For years, federal and state conscience clauses have given healthcare providers and doctors blanket protections for refusing to treat patients for reproductive health by citing religion. With some states beginning to broaden the scope of conscience clauses to make them applicable to transgender patients, religious providers and doctors are now given the opportunity to cite religion so that they may be excused from treating transgender patients. Many of these patients are now at risk and unable to access healthcare, especially in parts of rural America as mergers with Catholic hospitals continue to rise. These broad conscience clauses put transgender patients at risk by offering an opportunity for doctors and providers to serve their own self-interests and be excused from standards of care set forth by nationally established medical associations, resulting in a lower standard of care for transgender patients.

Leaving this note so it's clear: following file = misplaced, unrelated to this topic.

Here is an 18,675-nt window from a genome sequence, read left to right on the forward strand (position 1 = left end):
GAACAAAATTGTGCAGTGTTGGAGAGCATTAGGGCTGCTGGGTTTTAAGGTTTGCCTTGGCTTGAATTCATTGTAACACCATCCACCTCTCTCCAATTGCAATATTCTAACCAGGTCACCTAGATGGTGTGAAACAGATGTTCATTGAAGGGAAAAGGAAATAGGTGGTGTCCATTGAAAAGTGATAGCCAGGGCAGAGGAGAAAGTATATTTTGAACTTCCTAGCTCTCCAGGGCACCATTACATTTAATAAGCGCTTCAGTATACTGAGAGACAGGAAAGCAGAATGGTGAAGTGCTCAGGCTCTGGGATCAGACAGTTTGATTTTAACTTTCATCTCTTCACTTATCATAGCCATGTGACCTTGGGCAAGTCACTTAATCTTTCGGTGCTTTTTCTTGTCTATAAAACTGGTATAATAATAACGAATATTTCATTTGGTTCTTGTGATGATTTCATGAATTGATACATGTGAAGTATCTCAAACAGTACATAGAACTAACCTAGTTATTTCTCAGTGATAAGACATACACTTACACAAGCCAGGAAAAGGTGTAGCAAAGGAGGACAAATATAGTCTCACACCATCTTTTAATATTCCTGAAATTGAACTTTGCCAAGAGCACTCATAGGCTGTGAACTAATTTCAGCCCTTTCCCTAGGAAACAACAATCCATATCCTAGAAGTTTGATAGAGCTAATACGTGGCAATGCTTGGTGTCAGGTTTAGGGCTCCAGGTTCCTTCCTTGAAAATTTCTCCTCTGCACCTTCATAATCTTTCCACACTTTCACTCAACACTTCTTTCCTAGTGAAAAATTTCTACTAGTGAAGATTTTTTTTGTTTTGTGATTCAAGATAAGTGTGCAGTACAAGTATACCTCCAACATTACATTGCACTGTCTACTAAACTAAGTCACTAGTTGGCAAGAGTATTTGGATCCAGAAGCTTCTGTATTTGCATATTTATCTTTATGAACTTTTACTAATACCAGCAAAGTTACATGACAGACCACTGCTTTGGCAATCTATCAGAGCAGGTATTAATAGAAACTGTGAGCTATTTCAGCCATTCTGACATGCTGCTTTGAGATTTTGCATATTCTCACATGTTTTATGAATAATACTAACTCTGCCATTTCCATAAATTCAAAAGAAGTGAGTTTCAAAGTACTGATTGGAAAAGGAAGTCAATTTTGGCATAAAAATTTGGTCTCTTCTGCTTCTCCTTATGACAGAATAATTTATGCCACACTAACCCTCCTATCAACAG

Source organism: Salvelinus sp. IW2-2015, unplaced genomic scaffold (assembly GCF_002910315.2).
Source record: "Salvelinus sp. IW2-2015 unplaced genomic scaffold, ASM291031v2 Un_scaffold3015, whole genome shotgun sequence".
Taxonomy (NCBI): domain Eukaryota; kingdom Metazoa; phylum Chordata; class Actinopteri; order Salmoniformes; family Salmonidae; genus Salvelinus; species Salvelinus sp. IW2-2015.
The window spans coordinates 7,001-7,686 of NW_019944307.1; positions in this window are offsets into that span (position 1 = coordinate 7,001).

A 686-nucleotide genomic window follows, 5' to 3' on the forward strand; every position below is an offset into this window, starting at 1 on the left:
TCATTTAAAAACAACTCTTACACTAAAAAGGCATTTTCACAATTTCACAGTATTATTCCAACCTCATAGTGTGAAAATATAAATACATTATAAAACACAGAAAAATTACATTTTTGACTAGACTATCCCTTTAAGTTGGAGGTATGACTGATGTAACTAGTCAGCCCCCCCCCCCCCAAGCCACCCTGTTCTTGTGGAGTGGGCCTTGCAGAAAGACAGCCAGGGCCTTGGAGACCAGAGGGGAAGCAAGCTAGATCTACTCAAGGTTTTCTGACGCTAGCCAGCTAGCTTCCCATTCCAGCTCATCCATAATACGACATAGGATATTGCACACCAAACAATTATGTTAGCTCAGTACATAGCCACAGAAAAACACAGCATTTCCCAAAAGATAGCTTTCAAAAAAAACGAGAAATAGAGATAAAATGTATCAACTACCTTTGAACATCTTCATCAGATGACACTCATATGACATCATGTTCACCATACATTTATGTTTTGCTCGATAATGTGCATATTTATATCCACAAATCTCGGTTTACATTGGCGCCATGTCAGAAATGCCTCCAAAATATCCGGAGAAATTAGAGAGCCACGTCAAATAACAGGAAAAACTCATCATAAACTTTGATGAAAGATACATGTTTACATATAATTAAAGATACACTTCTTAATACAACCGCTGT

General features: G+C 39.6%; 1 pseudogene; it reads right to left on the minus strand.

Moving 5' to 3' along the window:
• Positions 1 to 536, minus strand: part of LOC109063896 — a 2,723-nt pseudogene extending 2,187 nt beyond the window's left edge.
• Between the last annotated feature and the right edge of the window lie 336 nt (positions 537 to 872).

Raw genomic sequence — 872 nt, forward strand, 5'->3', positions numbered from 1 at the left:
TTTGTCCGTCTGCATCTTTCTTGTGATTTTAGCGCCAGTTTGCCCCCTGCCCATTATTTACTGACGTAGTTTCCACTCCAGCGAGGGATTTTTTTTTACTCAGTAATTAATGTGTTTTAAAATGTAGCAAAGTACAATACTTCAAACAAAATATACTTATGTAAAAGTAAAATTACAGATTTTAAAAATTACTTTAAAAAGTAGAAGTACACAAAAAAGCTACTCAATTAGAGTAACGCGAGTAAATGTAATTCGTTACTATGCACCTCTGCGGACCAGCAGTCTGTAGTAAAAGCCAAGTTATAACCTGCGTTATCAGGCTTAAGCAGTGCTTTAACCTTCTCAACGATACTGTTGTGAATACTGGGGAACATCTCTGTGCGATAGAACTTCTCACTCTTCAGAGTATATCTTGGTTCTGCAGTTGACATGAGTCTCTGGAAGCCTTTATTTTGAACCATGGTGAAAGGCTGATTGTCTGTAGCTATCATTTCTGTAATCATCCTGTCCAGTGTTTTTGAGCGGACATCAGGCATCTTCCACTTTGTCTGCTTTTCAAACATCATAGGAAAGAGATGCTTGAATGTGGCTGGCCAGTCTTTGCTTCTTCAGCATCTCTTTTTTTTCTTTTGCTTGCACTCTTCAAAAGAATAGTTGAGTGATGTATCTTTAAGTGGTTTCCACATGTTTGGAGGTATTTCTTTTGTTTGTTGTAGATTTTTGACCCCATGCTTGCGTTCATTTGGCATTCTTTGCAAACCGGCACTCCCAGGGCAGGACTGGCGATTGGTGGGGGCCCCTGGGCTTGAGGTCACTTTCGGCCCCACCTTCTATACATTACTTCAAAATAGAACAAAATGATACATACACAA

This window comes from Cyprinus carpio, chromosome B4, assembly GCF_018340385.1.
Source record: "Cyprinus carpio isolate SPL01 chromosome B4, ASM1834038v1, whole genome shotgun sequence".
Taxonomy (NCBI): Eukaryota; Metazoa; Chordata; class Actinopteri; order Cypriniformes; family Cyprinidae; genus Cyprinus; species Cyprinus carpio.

This Note explores the purpose and development of conscience clauses, their application in the context of reproductive health, the current harms that transgender patients face when refused healthcare (especially in rural America), and the Supreme Court’s view on public accommodations law that may guide conscience clauses and transgender healthcare. This Note recommends statutory reform to provide information regarding to whom conscience clauses apply, as well as practical healthcare reform that encourages the system to better educate doctors on transgender health issues in order to reduce the stigma and discrimination transgender patients experience when they visit a healthcare provider.
The full text of this Note is available to download as a PDF.